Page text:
Toward the end of the 1990s, hiding the suicide risk on antidepressants by unearthing ghost suicides and suicidal acts from the early washout phase of trials looks like it might have seemed to company and FDA officials as problematic as Macbeth’s invitation to Banquo to make sure he came back to the feast later that evening. A new strategy came to the fore. Again one of the earliest versions of this had been pioneered by Lilly. (It would be interesting to nail down the very earliest version.)
This was a statistical significance strategy — or how many bullets does the barrel of a gun have to contain before you say it’s loaded? The first step in this strategy was to focus on placebo-controlled trials only. This greatly reduces the numbers of patients under consideration, which was crucial to the success of the strategy. Reducing the numbers of patients meant that even if there were more suicides on Prozac or Paxil, the figures could never be statistically significant.
In the case of Prozac, the placebo-controlled trials had shown that there were five suicidal acts from 1398 patients on Prozac versus one (ghosted) suicidal act in 645 patients on placebo. These data show double the number of suicidal events on Prozac, but the data are not statistically significant. This is what was published in the BMJ where it was read by up to 100,000 people, most of whom had no links to the pharmaceutical industry, many of whom might have been hostile to industry. But when the company wrote that data from these trials do not show that fluoxetine is associated with an increased risk of suicidal acts, there was not a peep — no one said, “Wait a minute, there is clearly an increased risk – a 12-year-old schoolboy could tell you there is an increased risk.”
|Number Acts/Number Patients
(95% C.I, 0.27, 19.7)
It seems likely regulators and company personnel took note. SmithKline soon afterwards took the same approach to Paxil, where the figures looked as follows.
|Number Acts/Number Patients
(95% CI 0.4, 25.7)
There is no need to breach regulations by moving dead bodies or suicidal acts around when taking this approach. The old way involved moving one dead body in Lilly’s case, and four suicides or suicidal acts in SmithKline’s case. This way 10 suicidal acts vanish.
Omitting the ghost suicide from the Prozac figures and adding the two sets of figures together gives a 5.2 fold greater risk on Prozac/Paxil than on placebo. The 95% confidence interval is 0.66, to 40.3. This means that if you’re dead set against conceding there is a risk, you can argue there is a small chance that these results happened by chance; but you have to concede there is a roughly equal chance that Prozac and Paxil are up to 40 times more dangerous than placebo.
A failure to tackle the issues
A lot of people in companies or regulatory agencies must have put these figures together and added in the Zoloft figures also, which make the problem look even worse. The regulators likely justified not doing so on the basis that their bureaucratic brief was/is to consider each drug in isolation. Company reviewers are regularly moved from desk to desk and not encouraged to remember what they might have been doing last week or to put pieces of the jigsaw together. Doctors are busy.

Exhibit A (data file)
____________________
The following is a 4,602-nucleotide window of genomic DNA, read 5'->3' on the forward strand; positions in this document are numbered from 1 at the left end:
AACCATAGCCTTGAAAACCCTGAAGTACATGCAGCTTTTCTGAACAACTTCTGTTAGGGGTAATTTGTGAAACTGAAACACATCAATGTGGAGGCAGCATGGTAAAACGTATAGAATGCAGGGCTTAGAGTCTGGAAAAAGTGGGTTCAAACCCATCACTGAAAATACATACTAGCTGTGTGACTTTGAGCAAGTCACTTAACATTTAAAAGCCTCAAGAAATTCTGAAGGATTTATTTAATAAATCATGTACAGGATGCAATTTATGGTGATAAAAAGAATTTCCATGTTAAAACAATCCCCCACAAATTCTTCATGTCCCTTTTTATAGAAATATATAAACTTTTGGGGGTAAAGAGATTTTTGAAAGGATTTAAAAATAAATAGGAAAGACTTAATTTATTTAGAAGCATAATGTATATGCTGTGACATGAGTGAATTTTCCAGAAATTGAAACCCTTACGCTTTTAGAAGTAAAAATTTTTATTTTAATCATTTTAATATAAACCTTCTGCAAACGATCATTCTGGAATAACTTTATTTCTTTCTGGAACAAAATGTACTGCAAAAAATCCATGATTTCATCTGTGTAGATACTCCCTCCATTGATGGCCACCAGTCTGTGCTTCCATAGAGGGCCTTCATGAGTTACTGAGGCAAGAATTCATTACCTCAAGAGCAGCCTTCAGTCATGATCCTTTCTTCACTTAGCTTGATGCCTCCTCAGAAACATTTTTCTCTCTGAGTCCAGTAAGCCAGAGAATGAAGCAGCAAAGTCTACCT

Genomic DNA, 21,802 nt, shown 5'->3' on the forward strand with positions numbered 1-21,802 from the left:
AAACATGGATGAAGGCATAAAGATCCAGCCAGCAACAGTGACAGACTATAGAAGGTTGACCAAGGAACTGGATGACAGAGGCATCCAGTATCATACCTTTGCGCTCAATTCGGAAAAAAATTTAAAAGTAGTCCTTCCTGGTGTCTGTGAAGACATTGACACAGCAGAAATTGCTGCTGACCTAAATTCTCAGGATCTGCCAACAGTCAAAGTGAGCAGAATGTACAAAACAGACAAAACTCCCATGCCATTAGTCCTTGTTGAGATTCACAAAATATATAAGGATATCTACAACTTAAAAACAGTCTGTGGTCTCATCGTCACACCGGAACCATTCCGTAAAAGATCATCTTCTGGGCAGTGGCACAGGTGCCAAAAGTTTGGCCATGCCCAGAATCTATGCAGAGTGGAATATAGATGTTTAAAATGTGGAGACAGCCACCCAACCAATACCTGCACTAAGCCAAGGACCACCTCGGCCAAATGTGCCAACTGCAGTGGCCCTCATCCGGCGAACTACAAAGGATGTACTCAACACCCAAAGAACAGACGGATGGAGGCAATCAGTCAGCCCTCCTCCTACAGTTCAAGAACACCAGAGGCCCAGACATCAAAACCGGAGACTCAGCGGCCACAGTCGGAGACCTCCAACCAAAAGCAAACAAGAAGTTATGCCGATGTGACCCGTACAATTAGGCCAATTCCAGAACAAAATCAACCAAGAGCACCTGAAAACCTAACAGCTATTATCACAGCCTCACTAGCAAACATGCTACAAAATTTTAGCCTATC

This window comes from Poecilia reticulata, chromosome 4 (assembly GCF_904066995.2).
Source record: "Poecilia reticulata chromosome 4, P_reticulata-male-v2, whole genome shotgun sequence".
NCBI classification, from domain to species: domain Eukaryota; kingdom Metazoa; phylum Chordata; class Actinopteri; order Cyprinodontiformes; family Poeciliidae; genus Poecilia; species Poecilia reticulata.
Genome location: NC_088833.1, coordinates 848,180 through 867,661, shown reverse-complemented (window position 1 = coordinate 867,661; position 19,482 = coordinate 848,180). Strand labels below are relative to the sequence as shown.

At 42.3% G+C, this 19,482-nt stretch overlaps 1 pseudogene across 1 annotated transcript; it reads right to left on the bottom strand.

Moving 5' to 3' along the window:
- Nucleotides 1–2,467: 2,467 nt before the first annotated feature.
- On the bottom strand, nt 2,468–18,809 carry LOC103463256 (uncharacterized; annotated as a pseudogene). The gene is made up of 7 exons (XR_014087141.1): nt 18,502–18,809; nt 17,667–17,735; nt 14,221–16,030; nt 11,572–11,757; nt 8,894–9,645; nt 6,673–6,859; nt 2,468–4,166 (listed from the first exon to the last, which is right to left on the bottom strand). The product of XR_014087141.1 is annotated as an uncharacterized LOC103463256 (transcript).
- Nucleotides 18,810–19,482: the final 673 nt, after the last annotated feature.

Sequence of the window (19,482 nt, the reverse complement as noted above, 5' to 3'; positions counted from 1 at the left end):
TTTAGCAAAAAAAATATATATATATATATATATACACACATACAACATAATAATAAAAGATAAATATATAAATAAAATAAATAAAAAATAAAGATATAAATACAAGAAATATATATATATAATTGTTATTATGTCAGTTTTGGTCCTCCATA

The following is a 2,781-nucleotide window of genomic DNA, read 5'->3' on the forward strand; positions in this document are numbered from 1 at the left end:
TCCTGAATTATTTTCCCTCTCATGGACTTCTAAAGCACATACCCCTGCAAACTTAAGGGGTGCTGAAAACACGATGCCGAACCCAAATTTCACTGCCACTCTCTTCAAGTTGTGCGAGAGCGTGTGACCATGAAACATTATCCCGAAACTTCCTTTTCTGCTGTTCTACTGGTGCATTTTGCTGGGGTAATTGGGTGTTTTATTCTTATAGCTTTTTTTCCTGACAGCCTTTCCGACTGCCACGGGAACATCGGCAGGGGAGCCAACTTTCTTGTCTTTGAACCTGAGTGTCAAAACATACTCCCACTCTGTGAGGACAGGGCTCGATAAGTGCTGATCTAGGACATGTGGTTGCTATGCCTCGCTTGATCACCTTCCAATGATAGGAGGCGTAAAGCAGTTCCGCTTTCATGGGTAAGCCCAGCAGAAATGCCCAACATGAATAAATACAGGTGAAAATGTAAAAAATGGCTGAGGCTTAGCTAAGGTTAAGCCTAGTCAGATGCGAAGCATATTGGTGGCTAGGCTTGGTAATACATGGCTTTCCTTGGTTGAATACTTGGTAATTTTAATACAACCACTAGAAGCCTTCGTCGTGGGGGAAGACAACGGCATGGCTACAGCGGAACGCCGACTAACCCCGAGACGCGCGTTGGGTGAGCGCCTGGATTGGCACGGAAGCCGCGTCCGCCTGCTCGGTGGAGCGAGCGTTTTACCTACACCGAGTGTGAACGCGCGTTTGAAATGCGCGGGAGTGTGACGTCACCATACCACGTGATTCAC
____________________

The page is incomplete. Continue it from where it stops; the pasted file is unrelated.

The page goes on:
This applies not just to selective serotonin reuptake inhibitors (SSRIs) and suicides but to heart attacks or other events on pain-killers, like Vioxx, and hypoglycemics, like Avandia. There is nobody in the system it seems with an incentive to get to grips with the issues.
The consequences are not just avoidable deaths from heart attacks, suicides, and drug-induced homicides, but more to the point a close to North Korean level mass psychosis. Both patients and doctors report suicides, heart attacks, or other problems, but are told there is no scientific evidence to back up what they are saying, when in fact the science and their personal testimonies match precisely. Their heart attacks or suicide attempts are backed up by the clinical trial data, which shows an increased risk from the drug they are on. But they are told by regulators such as Bob Temple of FDA that while their stories are harrowing, the agency has to go by the science and the science does not show a risk.
The evidence of our own eyes
Freud led us to disbelieve the obvious and go by what experts told us stories about abuse meant. In an entirely comparable manner, we are now being told we cannot believe the evidence of our own eyes — that our experience is anecdotal. In fact 80% of the time, possibly more, when doctors report on adverse events they turn out to be right — from heart attacks to suicides to changed hair on oral contraceptives. The changed hair on oral contraceptives probably means that when hairdressers talk about side effects of treatment they are also likely to be right, and it’s patients rather than doctors who typically make the links to strange side effects from suicide to wetting the bed on a new drug.
The question is how do we treat this psychosis?
This does not seem to be a time to desert science but rather to embrace it. But it is a time to recognize that words come before numbers.
Doubt is our product
It may also be a time for humanists and post-modernists to come into their own. They have spent decades trying to deconstruct science but never did the job as well as drug companies now do. Holding out for statistical significance until you concede that a drug might have caused something is the ultimate manifestation of the Doubt is our Product strategy pioneered by the tobacco companies. And Doubt is our Product is the perfect caricature of post-modernism.